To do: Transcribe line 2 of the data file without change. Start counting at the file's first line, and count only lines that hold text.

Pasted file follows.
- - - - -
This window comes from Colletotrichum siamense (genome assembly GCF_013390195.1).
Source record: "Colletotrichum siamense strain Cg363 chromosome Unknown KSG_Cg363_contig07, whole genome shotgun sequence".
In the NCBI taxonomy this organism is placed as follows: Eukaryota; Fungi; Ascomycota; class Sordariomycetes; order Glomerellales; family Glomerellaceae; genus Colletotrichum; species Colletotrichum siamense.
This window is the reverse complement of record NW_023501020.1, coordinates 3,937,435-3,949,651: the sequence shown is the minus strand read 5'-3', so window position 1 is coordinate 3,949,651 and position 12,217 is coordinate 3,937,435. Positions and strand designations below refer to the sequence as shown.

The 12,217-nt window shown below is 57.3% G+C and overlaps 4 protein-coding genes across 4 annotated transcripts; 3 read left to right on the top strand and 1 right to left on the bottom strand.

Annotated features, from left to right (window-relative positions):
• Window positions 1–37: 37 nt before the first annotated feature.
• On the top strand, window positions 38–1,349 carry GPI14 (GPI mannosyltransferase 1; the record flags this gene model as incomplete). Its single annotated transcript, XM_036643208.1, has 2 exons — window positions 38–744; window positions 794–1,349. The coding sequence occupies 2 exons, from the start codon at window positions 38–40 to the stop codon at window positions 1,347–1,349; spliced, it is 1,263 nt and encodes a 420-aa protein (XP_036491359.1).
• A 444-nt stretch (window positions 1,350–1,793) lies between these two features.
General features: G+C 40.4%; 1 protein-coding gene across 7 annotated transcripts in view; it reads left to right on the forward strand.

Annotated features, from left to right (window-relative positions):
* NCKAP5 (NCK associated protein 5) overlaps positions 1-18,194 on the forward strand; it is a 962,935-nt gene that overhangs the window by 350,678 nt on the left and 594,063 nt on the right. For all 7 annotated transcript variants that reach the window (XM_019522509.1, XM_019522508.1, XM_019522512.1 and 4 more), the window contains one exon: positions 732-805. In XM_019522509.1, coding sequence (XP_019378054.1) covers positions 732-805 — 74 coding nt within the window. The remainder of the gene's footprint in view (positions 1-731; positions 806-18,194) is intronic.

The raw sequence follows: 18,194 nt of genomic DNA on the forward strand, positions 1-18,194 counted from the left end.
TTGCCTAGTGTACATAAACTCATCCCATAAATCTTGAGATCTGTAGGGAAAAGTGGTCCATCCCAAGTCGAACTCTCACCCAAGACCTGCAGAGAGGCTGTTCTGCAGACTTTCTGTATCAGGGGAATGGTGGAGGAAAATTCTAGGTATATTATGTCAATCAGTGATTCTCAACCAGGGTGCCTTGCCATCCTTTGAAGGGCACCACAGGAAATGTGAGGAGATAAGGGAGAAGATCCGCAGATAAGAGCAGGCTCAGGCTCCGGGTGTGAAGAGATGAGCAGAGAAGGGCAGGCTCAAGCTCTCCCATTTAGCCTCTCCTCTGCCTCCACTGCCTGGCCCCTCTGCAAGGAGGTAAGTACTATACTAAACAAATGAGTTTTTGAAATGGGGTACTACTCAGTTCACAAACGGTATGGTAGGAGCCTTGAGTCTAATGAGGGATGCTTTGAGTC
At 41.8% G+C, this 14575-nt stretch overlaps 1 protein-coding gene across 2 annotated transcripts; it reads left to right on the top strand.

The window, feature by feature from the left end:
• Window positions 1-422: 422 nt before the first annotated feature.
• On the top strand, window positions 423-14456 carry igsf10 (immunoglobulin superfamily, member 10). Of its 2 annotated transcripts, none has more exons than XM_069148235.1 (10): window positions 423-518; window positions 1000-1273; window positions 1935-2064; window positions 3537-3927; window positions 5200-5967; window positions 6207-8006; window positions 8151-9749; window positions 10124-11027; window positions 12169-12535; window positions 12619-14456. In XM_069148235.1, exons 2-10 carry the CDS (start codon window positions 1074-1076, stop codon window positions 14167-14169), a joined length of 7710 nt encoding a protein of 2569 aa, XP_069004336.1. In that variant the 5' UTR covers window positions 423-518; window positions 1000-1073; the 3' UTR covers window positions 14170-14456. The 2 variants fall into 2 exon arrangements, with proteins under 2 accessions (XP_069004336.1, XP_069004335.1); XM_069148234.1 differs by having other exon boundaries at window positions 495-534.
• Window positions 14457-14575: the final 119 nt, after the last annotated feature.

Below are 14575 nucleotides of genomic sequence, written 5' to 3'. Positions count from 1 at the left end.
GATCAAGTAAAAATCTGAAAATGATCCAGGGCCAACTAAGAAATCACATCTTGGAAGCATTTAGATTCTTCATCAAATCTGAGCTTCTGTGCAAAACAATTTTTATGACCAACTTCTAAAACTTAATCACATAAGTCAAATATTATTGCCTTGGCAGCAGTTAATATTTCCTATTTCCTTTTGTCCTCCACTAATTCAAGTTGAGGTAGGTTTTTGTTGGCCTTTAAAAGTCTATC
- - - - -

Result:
Source record: "Colletotrichum siamense strain Cg363 chromosome Unknown KSG_Cg363_contig07, whole genome shotgun sequence".